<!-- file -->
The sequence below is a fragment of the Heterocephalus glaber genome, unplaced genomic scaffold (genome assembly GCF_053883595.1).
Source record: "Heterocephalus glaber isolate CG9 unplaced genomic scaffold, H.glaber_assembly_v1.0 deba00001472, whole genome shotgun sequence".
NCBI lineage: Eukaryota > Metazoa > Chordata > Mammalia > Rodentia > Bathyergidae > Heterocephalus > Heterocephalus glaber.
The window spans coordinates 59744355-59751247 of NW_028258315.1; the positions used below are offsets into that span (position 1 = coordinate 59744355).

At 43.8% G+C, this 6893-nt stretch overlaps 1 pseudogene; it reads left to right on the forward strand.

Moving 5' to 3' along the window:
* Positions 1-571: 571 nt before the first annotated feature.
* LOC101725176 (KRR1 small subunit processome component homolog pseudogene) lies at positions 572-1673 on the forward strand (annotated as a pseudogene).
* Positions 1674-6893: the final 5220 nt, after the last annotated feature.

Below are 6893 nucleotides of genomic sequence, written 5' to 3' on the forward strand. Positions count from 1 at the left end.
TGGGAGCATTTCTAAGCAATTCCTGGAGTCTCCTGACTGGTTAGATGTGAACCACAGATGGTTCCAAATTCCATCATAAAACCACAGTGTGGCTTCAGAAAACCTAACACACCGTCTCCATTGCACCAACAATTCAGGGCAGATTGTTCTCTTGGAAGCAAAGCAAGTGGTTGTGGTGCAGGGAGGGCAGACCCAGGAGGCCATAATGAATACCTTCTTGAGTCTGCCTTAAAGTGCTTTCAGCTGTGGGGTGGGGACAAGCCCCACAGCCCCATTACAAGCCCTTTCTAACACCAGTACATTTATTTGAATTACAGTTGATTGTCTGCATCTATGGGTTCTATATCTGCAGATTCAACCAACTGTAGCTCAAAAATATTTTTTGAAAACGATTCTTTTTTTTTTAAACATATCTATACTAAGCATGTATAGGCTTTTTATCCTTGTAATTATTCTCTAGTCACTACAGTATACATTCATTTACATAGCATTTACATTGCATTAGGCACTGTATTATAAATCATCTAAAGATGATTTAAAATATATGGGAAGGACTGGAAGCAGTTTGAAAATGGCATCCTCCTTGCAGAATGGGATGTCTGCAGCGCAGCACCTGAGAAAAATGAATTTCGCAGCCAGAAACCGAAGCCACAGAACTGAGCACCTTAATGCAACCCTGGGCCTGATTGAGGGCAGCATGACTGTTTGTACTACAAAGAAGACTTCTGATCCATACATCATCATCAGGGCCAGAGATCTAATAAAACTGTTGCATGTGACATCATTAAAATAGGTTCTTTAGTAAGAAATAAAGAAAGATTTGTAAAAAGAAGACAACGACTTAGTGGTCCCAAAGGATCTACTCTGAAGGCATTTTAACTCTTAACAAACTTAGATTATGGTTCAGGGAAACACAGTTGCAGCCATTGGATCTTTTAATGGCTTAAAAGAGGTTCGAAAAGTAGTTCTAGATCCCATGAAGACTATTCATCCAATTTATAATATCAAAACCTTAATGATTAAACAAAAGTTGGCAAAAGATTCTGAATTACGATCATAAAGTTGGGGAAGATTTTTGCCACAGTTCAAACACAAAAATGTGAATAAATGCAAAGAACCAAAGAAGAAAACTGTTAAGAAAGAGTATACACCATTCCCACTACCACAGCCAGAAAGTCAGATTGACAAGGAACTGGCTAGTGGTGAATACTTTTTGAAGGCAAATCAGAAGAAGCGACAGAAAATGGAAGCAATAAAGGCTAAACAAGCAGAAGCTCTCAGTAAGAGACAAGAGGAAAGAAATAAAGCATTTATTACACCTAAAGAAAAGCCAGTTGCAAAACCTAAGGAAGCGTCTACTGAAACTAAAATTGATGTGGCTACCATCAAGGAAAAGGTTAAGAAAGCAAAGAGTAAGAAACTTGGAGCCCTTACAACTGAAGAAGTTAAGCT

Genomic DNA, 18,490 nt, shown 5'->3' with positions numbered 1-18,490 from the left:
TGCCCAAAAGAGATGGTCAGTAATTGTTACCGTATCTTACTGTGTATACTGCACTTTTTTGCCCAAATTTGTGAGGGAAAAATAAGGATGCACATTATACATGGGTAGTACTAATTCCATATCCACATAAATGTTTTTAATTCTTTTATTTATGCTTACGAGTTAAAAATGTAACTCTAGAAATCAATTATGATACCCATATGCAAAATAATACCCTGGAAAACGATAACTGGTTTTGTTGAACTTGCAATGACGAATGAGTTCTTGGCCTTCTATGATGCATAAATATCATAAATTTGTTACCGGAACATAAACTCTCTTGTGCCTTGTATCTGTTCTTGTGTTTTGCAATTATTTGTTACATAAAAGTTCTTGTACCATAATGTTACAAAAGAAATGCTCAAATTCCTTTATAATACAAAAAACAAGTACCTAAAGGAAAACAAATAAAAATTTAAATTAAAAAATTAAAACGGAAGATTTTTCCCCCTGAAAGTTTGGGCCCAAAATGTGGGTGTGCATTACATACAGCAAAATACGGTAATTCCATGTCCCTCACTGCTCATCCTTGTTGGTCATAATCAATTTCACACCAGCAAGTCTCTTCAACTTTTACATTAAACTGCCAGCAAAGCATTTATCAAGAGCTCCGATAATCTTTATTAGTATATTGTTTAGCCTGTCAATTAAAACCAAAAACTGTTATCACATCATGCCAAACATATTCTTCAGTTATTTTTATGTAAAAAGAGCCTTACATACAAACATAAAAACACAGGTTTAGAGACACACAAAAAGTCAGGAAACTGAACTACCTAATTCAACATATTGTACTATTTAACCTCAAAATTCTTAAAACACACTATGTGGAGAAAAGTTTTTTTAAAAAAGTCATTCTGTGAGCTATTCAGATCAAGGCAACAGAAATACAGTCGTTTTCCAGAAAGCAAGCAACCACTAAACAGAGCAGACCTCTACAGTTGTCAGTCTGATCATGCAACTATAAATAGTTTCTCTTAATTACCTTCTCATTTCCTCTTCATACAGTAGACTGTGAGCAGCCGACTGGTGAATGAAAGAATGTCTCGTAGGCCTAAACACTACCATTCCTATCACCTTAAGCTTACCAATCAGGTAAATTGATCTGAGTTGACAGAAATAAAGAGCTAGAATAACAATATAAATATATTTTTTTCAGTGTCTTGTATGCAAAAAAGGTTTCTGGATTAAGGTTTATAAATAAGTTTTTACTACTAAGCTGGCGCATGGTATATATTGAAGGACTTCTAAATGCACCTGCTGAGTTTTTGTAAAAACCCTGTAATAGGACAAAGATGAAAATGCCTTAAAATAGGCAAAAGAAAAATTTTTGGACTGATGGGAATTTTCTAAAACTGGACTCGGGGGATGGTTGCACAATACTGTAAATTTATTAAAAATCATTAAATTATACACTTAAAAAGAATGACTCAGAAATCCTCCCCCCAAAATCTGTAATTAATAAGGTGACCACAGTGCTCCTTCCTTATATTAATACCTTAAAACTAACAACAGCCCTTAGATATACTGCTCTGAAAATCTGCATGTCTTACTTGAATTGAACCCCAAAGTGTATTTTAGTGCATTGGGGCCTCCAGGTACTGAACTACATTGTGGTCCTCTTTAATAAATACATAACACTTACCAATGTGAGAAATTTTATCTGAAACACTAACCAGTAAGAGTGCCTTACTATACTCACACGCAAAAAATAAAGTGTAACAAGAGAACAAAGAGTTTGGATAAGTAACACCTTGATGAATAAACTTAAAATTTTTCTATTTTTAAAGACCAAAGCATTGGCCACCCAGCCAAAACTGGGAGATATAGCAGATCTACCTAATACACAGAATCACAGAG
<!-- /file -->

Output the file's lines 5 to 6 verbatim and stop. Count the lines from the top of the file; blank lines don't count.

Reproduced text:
At 43.8% G+C, this 6893-nt stretch overlaps 1 pseudogene; it reads left to right on the forward strand.

Moving 5' to 3' along the window: